Missouri Speleological Survey
Files Report for May and June 2004
A busy MVOR and a busy MSS meeting provided lots of material
from lots of people, some of whom I am about to overlook. So much material has
come in that I got way behind (again!) but am now getting caught up. I finally
entered new caves in
Tom Panion turned in a whole pile of cave locations, mostly
Wade Baker sent a GPS location for Jones Pit in
Information came via the web for a cave in
Ben Miller turned in three new caves on the Lampe and
Andy Free turned in several locations from
Michael Carter sent in a pile of new reports, plus location improvements, plus other information, etc., etc. Michael is doing a good job helping others get locations turned in and refining our information. It will take me a while to get everything in to the database, greatly helped by the fact that all the new reports are already in the database format. And remember, contact Michael for cave leads in your area. firstname.lastname@example.org
Michael also found a duplication in the files, so we lost one too. But that’s OK – bad data is absolutely useless…
Jon Beard sent text on the Stinson (Wilson) Cave area from an old Ozark Caver (the magazine not one of us). This will be reprinted as a Missouri Speleology (one of the missing years from the 90’s). There is a lot of great material in these old journals, which most people haven’t had access to. More on that later, but in the meantime, the text from Jon’s retyping will get pasted directly into the cave files. Grotto newsletter editors, PLEASE, send text versions of articles to me: they will be quickly cut and pasted into the files. We already have huge amounts of data, mostly in descriptive form, out there in old newsletters and guidebooks – much, if not most, of which never made its way into the files.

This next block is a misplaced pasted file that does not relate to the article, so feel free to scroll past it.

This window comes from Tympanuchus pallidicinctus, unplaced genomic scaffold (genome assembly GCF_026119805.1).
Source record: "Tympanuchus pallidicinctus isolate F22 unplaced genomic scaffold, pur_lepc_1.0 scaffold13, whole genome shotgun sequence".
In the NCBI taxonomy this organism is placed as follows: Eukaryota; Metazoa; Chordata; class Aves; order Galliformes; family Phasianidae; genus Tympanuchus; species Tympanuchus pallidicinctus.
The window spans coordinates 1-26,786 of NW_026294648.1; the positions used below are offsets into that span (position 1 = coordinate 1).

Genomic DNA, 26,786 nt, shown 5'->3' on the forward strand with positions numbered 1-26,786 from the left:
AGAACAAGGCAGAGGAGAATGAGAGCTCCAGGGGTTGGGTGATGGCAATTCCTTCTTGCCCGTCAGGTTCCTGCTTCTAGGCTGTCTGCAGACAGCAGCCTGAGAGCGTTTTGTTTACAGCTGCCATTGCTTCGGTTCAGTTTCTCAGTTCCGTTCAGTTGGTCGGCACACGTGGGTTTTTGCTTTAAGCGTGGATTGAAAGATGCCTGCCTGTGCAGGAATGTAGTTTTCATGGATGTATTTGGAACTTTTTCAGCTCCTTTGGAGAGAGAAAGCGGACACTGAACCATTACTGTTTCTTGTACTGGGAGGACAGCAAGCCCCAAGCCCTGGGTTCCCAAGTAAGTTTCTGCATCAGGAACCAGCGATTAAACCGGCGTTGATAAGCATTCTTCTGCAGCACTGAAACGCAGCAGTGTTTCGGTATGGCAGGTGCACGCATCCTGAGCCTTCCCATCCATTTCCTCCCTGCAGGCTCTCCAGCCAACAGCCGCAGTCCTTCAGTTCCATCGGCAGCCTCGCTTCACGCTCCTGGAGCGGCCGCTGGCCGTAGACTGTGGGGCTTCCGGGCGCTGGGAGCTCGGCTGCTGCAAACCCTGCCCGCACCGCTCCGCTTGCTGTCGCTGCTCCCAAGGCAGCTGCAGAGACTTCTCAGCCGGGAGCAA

James Corsentino sent in a big pile of GPS locations from various counties, including Christian and Pulaski.
An interested non-caver (well, okay, my mother) sent a book
on Big Creek in
I spent a lot of time cutting and pasting material from old databases and word processor files, including changes sent at various times via email.
A pile of new maps have lately been processed. I don’t actually do this processing but there’s quite a pile so I thought it best to give credit, even if it is belated:
-White Oak Onyx Cave, Barry County, by House, Doug Baker, Dawn Cardace, and Jason Kolbe, CRF
-Random Act of Karst Pit,
I may have mentioned some of these before but better to be repetitious than overlook someone. And I believe every one of these maps was drafted on a computer.
Which brings us to… how are you archiving your data? Now that maps are drawn on computer, are you archiving your original files? Sure we send a jpeg in to the DNR files, but are you also sending one to the MSS? And are you making a copy of your native survey files (Walls, Compass, whatever) and archiving that? And what about your native drawing files, like a .ai file for Illustrator? We have to be sure to archive those as well. The MSS can help; contact Joel Laws and find out how. Remember, hard drives crashing are not the only problem; there’s also theft, fire, etc. that can take away your original work.
Steve Taylor, working with Kirsten Alvey, has sent more
locations in. These folks are doing a great job. This time, Steve sent
Steve and Kirsten, along with Andy, Ben, Michael, Leonard Butts, Dan Lamping, and others worked hard the morning of the MSS meeting – searching through files, correcting, locating, and examining cave data. This is something we really need to do more of. Lots of material was submitted or fixed.
Lastly, a caver from BATL gave me a location on National
Forest land in